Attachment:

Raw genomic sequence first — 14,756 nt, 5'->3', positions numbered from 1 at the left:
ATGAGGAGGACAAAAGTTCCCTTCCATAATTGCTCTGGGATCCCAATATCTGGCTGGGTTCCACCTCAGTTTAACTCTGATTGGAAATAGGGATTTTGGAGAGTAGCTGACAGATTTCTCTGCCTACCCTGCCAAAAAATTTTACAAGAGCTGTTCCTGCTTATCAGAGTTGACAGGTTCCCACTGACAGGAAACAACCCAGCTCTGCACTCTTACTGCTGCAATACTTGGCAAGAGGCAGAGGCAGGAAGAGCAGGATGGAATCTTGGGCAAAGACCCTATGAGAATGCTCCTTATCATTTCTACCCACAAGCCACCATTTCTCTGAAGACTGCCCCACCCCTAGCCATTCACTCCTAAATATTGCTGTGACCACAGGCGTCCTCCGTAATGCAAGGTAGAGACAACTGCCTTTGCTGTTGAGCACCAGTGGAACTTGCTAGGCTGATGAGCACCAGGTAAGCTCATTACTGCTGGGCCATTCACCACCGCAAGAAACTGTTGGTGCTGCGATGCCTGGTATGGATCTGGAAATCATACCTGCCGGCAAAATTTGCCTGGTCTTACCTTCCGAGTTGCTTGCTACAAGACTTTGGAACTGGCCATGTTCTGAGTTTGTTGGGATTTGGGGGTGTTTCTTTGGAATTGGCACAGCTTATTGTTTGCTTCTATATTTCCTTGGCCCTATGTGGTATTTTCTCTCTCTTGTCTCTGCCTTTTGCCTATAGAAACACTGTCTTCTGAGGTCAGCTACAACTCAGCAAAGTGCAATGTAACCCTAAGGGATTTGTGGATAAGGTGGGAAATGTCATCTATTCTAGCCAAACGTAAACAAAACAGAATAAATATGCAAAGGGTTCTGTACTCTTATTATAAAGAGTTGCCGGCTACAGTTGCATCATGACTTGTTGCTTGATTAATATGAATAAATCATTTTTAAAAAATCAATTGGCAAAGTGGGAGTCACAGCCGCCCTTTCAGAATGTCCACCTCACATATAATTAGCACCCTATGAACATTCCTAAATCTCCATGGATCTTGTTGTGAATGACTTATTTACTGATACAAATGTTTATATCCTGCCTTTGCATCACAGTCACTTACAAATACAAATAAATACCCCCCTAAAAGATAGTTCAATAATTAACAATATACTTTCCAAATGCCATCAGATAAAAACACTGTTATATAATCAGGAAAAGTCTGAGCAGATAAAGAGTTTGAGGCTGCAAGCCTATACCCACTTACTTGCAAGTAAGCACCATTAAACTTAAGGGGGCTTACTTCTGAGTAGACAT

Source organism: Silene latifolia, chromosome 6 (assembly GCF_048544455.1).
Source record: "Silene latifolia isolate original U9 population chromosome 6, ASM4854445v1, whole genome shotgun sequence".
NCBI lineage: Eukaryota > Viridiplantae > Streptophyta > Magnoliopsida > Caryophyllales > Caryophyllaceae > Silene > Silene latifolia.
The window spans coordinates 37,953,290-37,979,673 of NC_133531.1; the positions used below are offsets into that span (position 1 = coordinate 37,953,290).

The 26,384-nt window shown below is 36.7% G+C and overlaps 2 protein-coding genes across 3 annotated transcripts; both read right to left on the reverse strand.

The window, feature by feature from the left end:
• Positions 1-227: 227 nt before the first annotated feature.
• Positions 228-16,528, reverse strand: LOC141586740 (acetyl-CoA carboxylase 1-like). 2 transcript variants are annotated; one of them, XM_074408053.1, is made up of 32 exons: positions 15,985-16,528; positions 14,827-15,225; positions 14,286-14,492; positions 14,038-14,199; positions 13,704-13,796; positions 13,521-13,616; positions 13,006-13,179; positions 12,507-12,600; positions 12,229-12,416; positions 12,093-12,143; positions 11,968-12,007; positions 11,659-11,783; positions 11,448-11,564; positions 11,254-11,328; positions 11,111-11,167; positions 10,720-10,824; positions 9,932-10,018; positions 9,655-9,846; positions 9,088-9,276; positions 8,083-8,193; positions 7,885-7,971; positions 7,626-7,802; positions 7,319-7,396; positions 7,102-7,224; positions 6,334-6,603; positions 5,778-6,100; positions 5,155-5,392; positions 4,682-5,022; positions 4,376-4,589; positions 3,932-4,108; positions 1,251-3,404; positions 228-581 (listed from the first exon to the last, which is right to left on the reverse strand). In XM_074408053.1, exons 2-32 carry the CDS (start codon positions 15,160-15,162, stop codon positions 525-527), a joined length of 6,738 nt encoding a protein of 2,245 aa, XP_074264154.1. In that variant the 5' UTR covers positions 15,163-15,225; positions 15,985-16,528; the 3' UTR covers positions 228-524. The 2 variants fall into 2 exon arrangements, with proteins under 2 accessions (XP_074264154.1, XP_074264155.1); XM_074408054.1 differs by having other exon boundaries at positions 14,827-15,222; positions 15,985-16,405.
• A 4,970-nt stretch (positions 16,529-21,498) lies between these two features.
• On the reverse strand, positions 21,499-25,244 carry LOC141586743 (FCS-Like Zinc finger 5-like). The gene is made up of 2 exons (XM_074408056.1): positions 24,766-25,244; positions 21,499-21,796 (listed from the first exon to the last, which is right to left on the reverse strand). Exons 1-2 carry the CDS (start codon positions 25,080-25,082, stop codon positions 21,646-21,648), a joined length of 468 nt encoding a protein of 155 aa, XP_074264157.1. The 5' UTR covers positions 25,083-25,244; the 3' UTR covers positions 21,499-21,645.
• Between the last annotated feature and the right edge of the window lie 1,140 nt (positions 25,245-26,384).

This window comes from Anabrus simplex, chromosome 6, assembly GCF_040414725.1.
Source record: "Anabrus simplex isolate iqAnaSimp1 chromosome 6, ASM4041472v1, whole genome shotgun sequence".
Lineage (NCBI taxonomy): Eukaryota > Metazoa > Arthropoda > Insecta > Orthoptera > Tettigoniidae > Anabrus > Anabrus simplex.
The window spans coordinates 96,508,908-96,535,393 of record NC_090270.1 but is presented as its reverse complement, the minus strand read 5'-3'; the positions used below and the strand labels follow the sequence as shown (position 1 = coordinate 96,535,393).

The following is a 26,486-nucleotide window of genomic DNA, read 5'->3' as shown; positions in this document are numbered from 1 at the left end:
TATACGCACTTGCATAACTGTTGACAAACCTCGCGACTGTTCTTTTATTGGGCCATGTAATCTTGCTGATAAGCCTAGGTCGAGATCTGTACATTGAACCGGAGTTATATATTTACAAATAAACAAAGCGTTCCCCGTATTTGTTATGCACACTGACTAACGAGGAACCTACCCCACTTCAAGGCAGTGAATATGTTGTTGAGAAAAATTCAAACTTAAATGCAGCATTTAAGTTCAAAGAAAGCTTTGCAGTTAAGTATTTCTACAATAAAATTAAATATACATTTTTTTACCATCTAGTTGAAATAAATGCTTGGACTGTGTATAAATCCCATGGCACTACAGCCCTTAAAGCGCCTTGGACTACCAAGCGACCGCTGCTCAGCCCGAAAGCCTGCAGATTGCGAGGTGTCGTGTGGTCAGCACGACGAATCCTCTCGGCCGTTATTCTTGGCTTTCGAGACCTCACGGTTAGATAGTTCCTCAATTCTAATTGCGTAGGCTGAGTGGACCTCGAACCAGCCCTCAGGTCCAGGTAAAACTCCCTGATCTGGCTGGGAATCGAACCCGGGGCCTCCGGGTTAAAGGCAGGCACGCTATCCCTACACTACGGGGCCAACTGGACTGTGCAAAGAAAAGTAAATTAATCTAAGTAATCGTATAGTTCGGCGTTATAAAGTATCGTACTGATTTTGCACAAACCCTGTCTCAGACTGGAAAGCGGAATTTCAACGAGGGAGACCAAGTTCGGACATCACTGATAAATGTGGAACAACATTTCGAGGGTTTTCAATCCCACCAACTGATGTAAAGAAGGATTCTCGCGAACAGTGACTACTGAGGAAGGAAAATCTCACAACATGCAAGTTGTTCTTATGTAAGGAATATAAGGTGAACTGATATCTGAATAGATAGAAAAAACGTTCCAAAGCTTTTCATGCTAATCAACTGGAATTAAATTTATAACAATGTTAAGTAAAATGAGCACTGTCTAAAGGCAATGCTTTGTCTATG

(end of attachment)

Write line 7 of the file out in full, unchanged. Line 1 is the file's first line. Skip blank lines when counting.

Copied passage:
The 26,384-nt window shown below is 36.7% G+C and overlaps 2 protein-coding genes across 3 annotated transcripts; both read right to left on the reverse strand.